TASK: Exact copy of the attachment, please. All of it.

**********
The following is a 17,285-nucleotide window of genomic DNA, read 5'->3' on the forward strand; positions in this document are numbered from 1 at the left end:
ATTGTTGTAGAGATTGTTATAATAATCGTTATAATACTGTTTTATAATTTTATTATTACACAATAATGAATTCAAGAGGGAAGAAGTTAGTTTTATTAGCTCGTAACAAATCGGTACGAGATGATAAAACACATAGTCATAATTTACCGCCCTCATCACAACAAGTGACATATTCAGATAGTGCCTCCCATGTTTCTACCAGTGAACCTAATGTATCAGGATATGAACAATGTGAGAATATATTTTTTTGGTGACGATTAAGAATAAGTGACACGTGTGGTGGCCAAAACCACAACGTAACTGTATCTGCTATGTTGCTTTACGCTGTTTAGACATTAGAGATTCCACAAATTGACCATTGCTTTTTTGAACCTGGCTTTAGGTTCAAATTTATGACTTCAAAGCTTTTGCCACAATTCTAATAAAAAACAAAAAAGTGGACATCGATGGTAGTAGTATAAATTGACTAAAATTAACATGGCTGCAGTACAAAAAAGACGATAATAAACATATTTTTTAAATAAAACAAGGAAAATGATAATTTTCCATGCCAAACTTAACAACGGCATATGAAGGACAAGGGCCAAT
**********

The following is a 17,285-nucleotide window of genomic DNA, read 5'->3' on the forward strand; positions in this document are numbered from 1 at the left end:
ATTGTTGTAGAGATTGTTATAATAATCGTTATAATACTGTTTTATAATTTTATTATTACACAATAATGAATTCAAGAGGGAAGAAGTTAGTTTTATTAGCTCGTAACAAATCGGTACGAGATGATAAAACACATAGTCATAATTTACCGCCCTCATCACAACAAGTGACATATTCAGATAGTGCCTCCCATGTTTCTACCAGTGAACCTAATGTATCAGGATATGAACAATGTGAGAATATATTTTTTTGGTGACGATTAAGAATAAGTGACACGTGTGGTGGCCAAAACCACAACGTAACTGTATCTGCTATGTTGCTTTACGCTGTTTAGACATTAGAGATTCCACAAATTGACCATTGCTTTTTTGAACCTGGCTTTAGGTTCAAATTTATGACTTCAAAGCTTTTGCCACAATTCTAATAAAAAACAAAAAAGTGGACATCGATGGTAGTAGTATAAATTGACTAAAATTAACATGGCTGCAGTACAAAAAAGACGATAATAAACATATTTTTTAAATAAAACAAGGAAAATGATAATTTTCCATGCCAAACTTAACAACGGCATATGAAGGACAAGGGCCAAT